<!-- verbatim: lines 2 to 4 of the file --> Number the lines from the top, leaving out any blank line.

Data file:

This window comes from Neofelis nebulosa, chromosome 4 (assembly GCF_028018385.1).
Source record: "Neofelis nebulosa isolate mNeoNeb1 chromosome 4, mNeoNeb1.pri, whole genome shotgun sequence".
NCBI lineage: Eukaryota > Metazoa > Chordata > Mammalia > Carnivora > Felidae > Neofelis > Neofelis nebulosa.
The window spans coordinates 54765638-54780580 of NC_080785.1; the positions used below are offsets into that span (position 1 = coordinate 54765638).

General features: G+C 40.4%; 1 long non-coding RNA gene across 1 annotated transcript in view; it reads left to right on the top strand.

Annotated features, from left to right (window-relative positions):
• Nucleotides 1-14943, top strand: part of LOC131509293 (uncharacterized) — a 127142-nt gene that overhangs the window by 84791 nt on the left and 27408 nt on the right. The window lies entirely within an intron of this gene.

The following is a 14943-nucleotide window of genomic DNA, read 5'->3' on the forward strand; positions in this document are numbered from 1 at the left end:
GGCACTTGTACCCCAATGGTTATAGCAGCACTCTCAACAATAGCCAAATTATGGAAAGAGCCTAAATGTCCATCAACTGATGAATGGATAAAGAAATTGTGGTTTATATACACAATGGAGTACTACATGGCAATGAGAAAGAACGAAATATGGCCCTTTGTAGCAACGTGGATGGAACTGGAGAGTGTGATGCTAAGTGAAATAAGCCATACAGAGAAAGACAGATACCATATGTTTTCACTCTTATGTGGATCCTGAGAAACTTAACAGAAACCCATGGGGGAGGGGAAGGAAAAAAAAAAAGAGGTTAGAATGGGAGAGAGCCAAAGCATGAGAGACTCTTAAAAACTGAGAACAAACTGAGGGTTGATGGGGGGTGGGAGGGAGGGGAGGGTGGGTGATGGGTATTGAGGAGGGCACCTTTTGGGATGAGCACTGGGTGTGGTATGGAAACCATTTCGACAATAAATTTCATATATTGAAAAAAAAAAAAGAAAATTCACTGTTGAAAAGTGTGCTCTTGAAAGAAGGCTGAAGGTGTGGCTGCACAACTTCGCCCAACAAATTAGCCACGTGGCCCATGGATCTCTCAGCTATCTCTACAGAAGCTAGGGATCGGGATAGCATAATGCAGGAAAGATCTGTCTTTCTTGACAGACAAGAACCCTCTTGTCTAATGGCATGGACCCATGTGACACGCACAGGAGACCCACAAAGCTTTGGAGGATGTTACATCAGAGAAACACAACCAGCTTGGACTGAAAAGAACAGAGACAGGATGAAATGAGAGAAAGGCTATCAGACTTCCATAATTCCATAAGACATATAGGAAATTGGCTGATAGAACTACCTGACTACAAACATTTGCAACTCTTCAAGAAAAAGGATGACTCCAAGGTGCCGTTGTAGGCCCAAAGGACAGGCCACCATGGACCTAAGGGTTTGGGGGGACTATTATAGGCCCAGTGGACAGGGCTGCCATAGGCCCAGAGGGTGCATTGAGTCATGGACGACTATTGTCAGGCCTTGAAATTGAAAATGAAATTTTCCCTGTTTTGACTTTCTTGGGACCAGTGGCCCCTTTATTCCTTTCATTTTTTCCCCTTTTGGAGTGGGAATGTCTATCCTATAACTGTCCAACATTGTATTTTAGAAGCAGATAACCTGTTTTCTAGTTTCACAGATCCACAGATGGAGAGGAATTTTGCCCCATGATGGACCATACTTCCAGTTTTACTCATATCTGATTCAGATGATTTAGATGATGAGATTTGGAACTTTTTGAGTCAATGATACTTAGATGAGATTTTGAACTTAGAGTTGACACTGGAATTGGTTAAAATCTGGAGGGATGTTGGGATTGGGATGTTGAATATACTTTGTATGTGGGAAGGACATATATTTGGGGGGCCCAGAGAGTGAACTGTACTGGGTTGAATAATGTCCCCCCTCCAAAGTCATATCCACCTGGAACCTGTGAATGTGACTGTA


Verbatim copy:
Source record: "Neofelis nebulosa isolate mNeoNeb1 chromosome 4, mNeoNeb1.pri, whole genome shotgun sequence".
NCBI lineage: Eukaryota > Metazoa > Chordata > Mammalia > Carnivora > Felidae > Neofelis > Neofelis nebulosa.
The window spans coordinates 54765638-54780580 of NC_080785.1; the positions used below are offsets into that span (position 1 = coordinate 54765638).